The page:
Do colon polyps hurt?

No. Most colon polyps are painless unless they are so big they cause constipation. Also large colon polyps can transform to colon cancer.
No. Colon polyps should not hurt. That is why it is important for patients over 50 and especially if there is a family history to get a colonoscopy to screen for polyps. Other than occasionally bleeding from polyps or a change in bowel habitsmost people dont know they have them. Polyps can be benign or malignant in which case they must be removed before they can turn into cancer.
No. They do not typically cause pain, unless they are very very large (and this would be rare). That is why colonoscopy as a screening tool for colon polyps is so important.
No. Not typically, unless they are pedunculated and either become pulled or twisted on its stalk.
No. The majority of colon polyps cause no pain. As mentioned by my colleagues, if the polyp is large enough to cause an obstruction, then you may notice symptoms of obstruction (thin stool, constipation, possible bleeding, etc.) any change in your normal stool habits should be checked by your physician. In addition, the removal of polyps through a colonoscopy is also usually painless.
No. Polyps do not hurt. If a polyp has gotten huge, then it can block the passage of stool, called a bowel obstruction, and that can hurt. Having a polyp removed in colonoscopy also doesn't hurt. All people of average risk for colon cancer should be screened for the polyps at 50. It is important not to wait until some symptom makes you get checked.
Yes. Usually no. Only rarely when a polyp grows large enough to cause some obstruction to the colon. Most are totally painless, sometimes precancerous, and are exactly the reason everyone over 50 years of age should have a colonoscopy screening for cancer.
Yes. Colonic polyps cause no pain. This is why colonoscopies are so useful - you are looking for something that causes no overt symptom.

Related Questions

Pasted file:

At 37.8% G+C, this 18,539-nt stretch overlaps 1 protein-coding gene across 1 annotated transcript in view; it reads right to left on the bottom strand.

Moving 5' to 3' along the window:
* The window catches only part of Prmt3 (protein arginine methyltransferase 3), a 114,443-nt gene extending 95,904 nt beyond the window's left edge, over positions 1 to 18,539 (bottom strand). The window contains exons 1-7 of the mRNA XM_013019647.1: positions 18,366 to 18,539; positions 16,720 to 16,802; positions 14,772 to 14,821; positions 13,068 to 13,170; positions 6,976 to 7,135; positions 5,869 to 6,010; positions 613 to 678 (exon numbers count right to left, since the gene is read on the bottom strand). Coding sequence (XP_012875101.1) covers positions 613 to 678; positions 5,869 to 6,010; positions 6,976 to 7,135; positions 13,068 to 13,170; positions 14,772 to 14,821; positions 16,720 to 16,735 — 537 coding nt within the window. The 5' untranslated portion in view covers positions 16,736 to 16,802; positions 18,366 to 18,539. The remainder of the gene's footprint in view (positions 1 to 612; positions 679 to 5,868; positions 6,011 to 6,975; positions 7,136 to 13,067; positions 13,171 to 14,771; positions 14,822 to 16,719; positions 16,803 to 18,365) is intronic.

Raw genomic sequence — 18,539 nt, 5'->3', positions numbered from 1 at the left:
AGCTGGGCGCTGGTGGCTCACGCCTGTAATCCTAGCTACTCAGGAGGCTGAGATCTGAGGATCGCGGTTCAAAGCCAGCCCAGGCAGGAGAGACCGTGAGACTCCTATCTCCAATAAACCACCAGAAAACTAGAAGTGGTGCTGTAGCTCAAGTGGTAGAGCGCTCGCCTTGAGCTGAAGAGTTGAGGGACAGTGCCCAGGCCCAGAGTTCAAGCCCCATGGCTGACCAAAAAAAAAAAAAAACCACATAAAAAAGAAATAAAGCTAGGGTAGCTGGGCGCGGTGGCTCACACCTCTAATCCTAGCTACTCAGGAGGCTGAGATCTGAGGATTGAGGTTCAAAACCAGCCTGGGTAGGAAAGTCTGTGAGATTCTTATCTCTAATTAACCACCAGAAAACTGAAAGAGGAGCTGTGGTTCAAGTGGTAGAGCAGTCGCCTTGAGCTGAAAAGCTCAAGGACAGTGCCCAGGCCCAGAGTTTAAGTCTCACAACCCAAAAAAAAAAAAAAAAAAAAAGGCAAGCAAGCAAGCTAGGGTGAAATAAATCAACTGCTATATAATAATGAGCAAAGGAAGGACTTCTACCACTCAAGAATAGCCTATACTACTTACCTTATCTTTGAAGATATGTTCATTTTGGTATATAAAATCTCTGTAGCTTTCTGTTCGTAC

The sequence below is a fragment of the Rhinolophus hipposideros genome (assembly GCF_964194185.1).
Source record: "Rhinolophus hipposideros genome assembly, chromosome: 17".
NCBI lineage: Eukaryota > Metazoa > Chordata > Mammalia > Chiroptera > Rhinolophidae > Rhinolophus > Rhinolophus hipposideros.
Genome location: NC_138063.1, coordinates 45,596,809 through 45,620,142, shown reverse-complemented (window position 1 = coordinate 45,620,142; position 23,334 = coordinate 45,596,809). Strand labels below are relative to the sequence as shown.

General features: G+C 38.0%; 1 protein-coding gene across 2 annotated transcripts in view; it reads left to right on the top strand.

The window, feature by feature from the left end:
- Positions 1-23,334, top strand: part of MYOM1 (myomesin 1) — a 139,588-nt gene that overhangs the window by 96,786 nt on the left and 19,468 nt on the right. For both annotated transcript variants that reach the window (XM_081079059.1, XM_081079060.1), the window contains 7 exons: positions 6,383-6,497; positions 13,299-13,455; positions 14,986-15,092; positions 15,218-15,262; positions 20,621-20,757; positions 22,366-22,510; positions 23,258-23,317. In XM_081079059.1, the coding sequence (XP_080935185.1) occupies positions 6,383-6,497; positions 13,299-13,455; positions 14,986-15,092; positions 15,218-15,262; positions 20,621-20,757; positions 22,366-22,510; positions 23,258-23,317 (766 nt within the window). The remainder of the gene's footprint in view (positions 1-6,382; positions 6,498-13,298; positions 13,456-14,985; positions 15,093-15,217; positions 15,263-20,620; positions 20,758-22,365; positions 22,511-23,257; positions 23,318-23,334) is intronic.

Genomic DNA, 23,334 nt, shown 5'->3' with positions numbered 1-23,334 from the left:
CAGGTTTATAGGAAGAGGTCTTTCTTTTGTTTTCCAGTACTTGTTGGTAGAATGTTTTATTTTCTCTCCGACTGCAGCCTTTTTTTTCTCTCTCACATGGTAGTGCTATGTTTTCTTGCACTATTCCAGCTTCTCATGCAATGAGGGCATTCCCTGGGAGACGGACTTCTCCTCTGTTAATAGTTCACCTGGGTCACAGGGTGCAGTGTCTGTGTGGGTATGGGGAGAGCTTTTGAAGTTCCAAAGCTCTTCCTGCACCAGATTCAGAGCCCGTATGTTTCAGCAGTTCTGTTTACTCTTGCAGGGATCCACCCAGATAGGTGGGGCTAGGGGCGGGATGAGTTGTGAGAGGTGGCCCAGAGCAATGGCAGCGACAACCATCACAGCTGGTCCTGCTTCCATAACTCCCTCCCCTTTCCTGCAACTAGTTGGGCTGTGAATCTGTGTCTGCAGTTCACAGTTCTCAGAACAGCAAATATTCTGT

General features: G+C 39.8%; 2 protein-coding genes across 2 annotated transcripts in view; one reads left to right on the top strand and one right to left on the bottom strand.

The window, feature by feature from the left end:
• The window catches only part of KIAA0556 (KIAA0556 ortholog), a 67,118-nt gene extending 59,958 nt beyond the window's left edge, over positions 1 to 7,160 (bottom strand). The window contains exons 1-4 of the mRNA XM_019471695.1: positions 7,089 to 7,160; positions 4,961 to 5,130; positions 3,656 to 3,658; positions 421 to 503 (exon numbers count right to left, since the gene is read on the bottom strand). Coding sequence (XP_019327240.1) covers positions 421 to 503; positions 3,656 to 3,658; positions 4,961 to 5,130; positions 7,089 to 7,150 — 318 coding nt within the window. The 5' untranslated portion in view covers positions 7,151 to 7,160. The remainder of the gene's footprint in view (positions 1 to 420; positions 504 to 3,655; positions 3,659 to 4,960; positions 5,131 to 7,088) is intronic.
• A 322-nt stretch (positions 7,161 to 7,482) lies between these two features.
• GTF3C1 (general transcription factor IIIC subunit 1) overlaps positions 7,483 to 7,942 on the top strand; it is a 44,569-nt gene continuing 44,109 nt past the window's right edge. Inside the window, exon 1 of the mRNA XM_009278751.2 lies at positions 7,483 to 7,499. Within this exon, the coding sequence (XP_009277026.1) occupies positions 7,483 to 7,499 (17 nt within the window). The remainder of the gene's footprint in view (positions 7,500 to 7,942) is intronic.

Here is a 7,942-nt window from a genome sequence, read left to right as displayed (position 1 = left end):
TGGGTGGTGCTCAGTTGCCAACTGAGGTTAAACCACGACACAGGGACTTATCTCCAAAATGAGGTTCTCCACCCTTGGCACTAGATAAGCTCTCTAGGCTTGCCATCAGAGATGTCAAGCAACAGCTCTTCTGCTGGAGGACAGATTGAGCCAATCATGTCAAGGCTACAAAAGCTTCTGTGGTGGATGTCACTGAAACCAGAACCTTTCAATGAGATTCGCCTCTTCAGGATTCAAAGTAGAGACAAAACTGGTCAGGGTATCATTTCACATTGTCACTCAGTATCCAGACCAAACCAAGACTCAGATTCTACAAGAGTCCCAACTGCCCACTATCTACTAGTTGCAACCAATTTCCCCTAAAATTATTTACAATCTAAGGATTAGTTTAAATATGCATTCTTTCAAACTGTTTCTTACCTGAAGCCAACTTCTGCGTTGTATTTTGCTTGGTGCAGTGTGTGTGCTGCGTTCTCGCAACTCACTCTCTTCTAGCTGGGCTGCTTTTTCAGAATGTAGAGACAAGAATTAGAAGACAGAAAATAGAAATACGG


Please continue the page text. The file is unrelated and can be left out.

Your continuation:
I'm scared of getting an colonoscopy to look for colonic polyps. Does it hurt?

No. In the hands of a well trained gastroenterologist using the right sedation, you should feel no pain during colonoscopy. The procedure should last around 20 to 30 minutes. You may feel some bloating after colonoscopy. You need to ask your gastroenterologist what type of sedation is used. Propofol is clearly superior to versed/valium. Read more...
Yes. You will receive procedural sedation, which means medications will be given like versed and result in moderate sedation (formerly called conscious sedation). Versed causes short term amnesia, so you will most likely not remember the procedure and likely ask if they are going to start the procedure when it is actually completed. The final answer is that you will most likely not have pain. Read more...
No. As stated above, an anesthesiologist is present during the test to give sedation and pain medication. So while there is pain, you should not avoid the test because a) you will receive medication to prevent it and b) the sedative causes you to forget what happened during the test. For example: having surgery to remove a gallbladder has pain, the pain is completely treated and you're sedated. Read more...

What are colon polyps?

Abnormal gowths . Neoplasia is a general term to describe abnormal growth pattern, cancer-like, unregulated by normal bodily control systems. Some colon polyps are destined to become cancerous, some are not, so all polyps are usually removed when they are found so we can distinguish the difference under the microscope, not by appearance which can fool you. Read more...

How do you remove colon polyps?

By scope vs. surgery. If your colon polyps are identified colonoscopically, they can be removed piecemeal by cold biopsy, or cauterized by wrapping a snare around the polyp & adding electricity. Even large polyps can be colonoscopically removed in their entirety by emr (endoscopic mucosal resection). Invasive adenomas, dysplastic polyps, & frank malignancies may require surgery (usually laparoscopic). Read more...